Skip to main content

Galaction, Gala°

GALACTION, GALA°

GALACTION, GALA ° (literary pen name of the priest Grigore Pişculescu; 1879–1961), Romanian novelist and writer. Galaction was one of Romania's outstanding literary figures, and his humanitarian outlook made him a great friend of the Jews. Jewish types abound in his novels and stories, and their high moral character is contrasted with their bitter struggle for survival. He attributed this survival to a divine miracle. In two novels, Roxana (1930) and Papucii lui Mahmud ("Muhammad's Slippers," 1932), he makes a plea for understanding between Christians, Muslims, and Jews. As a result of his friendship with Jewish intellectuals Galaction used to deliver lectures to Jewish organizations, and he also wrote articles on Jewish festivals and religious lore for Romanian-Jewish periodicals.

An admirer of Theodor Herzl, whom he considered a successor to the biblical prophets, Galaction wrote many pro-Zionist essays which were collected in Sionismul la prieteni ("Zionism among Friends," in Herzl, 1929). A visit to Palestine (1926) inspired a series of articles in Adam (1929) and the novel Scrisori cǎtre Simforoza: In pǎmântul fǎgǎduinţei ("Letters to Simforoza: In the Promised Land," 1930). Galaction exerted a notable influence by his literary translation of the Bible (1938; in collaboration with Vasile Radu). His translations of the Song of Songs and the Book of Psalms are particularly remarkable. It is significant that, even at the height of World War ii, Galaction courageously maintained his close ties with the Jewish community of Romania, and when the Jews were forced to clear the streets of snow, he insisted on joining them.

bibliography:

G. Cǎlinescu, Istoria literaturii române… (1941), 601–3; T. Vianu, Arta prozatorilor români (1941), 257–63; M. Sevastos, Aminitiri de la "Viaţa Româneascǎ" (1957), 117–20; F. Aderca, Mǎrturia unei generaţii (1967), 85–94; T. Vârgolici, Gala Galaction (1967). add. bibliography: G. Voicu, in: Contribuţia scriitorilor evrei la literatura română (2001).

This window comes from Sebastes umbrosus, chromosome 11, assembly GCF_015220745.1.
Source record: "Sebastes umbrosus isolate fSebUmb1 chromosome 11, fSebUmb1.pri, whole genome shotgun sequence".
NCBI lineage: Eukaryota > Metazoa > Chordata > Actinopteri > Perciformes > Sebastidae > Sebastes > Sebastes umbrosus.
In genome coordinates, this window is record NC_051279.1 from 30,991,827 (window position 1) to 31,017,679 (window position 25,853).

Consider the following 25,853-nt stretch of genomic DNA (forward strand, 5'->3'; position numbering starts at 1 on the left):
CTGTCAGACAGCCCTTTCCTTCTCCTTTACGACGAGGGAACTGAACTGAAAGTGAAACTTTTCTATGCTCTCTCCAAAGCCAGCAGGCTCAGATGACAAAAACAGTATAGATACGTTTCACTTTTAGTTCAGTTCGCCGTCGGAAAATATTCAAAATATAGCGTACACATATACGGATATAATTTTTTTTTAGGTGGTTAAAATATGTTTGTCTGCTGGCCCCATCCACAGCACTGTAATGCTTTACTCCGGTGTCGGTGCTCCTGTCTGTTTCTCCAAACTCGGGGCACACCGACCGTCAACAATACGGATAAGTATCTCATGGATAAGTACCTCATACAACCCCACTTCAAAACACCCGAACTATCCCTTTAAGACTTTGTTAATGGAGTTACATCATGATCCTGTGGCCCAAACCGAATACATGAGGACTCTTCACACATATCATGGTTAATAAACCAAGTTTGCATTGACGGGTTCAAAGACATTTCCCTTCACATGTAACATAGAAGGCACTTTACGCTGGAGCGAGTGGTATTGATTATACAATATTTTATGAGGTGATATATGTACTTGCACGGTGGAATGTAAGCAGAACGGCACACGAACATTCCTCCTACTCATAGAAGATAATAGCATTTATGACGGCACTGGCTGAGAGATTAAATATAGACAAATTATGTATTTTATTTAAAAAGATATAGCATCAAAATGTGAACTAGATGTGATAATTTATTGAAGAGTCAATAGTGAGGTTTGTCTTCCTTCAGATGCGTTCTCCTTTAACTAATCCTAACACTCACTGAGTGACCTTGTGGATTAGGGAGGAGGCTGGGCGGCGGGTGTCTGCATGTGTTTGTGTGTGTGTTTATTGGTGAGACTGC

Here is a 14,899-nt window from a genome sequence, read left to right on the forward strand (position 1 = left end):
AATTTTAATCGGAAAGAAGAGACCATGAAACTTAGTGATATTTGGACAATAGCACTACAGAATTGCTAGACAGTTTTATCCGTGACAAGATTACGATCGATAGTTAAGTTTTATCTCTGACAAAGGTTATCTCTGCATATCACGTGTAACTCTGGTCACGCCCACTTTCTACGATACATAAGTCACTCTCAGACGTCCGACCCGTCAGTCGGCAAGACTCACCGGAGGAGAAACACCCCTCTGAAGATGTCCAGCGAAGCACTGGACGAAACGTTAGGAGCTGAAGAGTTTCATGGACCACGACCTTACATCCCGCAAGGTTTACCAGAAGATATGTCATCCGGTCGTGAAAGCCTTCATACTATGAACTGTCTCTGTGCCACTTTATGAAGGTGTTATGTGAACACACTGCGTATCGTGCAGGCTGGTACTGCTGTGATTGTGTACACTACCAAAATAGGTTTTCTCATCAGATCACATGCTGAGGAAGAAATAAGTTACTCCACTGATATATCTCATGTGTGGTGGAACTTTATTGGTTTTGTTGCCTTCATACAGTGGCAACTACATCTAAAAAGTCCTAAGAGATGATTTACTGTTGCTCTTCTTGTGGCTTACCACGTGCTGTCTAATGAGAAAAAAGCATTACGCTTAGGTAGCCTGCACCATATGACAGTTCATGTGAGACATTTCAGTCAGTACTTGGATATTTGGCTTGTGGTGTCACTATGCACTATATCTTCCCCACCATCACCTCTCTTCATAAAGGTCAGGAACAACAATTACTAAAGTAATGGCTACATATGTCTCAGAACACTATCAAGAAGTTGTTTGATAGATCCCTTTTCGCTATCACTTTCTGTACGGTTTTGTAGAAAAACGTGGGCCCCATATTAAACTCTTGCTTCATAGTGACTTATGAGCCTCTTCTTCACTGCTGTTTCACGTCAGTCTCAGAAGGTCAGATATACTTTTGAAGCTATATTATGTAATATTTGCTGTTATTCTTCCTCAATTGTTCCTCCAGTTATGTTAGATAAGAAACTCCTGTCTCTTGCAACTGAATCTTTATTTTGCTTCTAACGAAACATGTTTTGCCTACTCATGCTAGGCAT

[Dora Litani-Littman]

Cite this article
Pick a style below, and copy the text for your bibliography.

  • MLA
  • Chicago
  • APA

"Galaction, Gala°." Encyclopaedia Judaica. . Encyclopedia.com. 22 Oct. 2018 <http://www.encyclopedia.com>.

"Galaction, Gala°." Encyclopaedia Judaica. . Encyclopedia.com. (October 22, 2018). http://www.encyclopedia.com/religion/encyclopedias-almanacs-transcripts-and-maps/galaction-galadeg

"Galaction, Gala°." Encyclopaedia Judaica. . Retrieved October 22, 2018 from Encyclopedia.com: http://www.encyclopedia.com/religion/encyclopedias-almanacs-transcripts-and-maps/galaction-galadeg

Learn more about citation styles

Citation styles

Encyclopedia.com gives you the ability to cite reference entries and articles according to common styles from the Modern Language Association (MLA), The Chicago Manual of Style, and the American Psychological Association (APA).

Within the “Cite this article” tool, pick a style to see how all available information looks when formatted according to that style. Then, copy and paste the text into your bibliography or works cited list.

Because each style has its own formatting nuances that evolve over time and not all information is available for every reference entry or article, Encyclopedia.com cannot guarantee each citation it generates. Therefore, it’s best to use Encyclopedia.com citations as a starting point before checking the style against your school or publication’s requirements and the most-recent information available at these sites:

Modern Language Association

http://www.mla.org/style

The Chicago Manual of Style

http://www.chicagomanualofstyle.org/tools_citationguide.html

American Psychological Association

http://apastyle.apa.org/

Notes:
  • Most online reference entries and articles do not have page numbers. Therefore, that information is unavailable for most Encyclopedia.com content. However, the date of retrieval is often important. Refer to each style’s convention regarding the best way to format page numbers and retrieval dates.
  • In addition to the MLA, Chicago, and APA styles, your school, university, publication, or institution may have its own requirements for citations. Therefore, be sure to refer to those guidelines when editing your bibliography or works cited list.